Scouting Safely

The BSA wants the best adult leaders out there, those who have the highest quality leadership skills and personal values. Leading our Scouts is not a right. It’s a privilege, and those who take their roles seriously are the men and women we want. A few of the things they will respect and observe:

  • Separate accommodations between leaders and Scouts
  • Avoidance of one-on-one contact between adults and Scouts
  • Constructive discipline techniques
  • The monitoring of youth leadership by an adult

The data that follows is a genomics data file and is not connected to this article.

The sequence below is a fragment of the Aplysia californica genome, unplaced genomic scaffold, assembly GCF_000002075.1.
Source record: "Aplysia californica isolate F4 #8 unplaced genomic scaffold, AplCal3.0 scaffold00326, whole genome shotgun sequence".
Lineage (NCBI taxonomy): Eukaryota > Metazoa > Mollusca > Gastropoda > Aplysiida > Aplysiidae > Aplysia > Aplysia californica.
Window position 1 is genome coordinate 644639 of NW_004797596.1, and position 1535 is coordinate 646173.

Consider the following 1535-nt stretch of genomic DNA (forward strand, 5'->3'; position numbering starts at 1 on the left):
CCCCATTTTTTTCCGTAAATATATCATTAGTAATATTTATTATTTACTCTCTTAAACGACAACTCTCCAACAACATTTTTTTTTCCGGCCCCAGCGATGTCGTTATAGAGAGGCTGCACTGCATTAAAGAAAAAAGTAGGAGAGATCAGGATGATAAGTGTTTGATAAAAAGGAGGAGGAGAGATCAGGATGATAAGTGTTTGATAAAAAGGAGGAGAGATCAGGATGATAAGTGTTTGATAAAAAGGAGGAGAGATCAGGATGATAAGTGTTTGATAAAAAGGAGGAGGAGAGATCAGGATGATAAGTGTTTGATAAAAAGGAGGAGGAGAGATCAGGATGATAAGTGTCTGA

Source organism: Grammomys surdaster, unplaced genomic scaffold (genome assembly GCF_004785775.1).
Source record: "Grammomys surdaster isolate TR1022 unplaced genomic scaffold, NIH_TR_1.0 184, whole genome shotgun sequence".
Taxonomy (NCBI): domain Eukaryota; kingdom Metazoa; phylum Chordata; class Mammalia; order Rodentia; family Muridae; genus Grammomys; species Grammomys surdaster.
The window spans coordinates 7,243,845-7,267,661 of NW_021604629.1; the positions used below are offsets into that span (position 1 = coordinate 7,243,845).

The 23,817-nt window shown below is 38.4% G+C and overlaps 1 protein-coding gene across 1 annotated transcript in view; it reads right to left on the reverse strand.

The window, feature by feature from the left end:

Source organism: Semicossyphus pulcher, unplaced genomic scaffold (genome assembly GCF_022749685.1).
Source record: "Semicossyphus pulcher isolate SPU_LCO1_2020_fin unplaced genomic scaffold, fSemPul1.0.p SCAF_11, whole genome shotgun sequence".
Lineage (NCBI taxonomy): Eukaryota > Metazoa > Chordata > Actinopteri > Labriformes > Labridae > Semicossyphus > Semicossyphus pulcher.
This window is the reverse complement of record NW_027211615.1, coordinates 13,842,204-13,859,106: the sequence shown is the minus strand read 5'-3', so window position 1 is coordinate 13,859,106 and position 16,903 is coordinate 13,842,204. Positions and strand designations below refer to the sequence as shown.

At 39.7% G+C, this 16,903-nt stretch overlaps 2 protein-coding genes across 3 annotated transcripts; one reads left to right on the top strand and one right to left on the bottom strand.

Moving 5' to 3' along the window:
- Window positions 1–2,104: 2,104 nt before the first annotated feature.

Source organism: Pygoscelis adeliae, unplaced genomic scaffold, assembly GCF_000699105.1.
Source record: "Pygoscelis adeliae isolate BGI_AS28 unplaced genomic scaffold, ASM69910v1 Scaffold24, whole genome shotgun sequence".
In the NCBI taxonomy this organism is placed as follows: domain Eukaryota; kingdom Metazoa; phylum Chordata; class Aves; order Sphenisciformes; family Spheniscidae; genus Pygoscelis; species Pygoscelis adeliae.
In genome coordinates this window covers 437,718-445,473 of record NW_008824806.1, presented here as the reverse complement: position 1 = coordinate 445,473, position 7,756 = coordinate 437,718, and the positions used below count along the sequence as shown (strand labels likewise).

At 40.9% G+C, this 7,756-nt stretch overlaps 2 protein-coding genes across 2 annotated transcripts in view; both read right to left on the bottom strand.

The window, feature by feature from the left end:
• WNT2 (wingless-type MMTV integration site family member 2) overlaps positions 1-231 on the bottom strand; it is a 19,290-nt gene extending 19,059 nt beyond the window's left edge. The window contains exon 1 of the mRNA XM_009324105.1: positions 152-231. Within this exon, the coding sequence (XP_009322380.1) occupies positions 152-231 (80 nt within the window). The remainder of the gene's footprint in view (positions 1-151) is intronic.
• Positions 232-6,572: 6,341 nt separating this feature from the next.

Also, in an effort to bring the elements of abuse to light, we’ve included documentation in our Scouting Handbooks of the kind of negative behavior to recognize. This should be discussed between Scouts and their parents, as well as with trustworthy leaders. One of the concepts discussed in this document is the “3 r’s”—recognize, resist and report—a solution for stopping abuse of any kind in its tracks. A few of the other areas that are covered in this document are:

  • Maintaining digital privacy
  • The importance of disallowing secret organizations
  • Inappropriate use of cameras and digital devices
  • Hazing/Bullying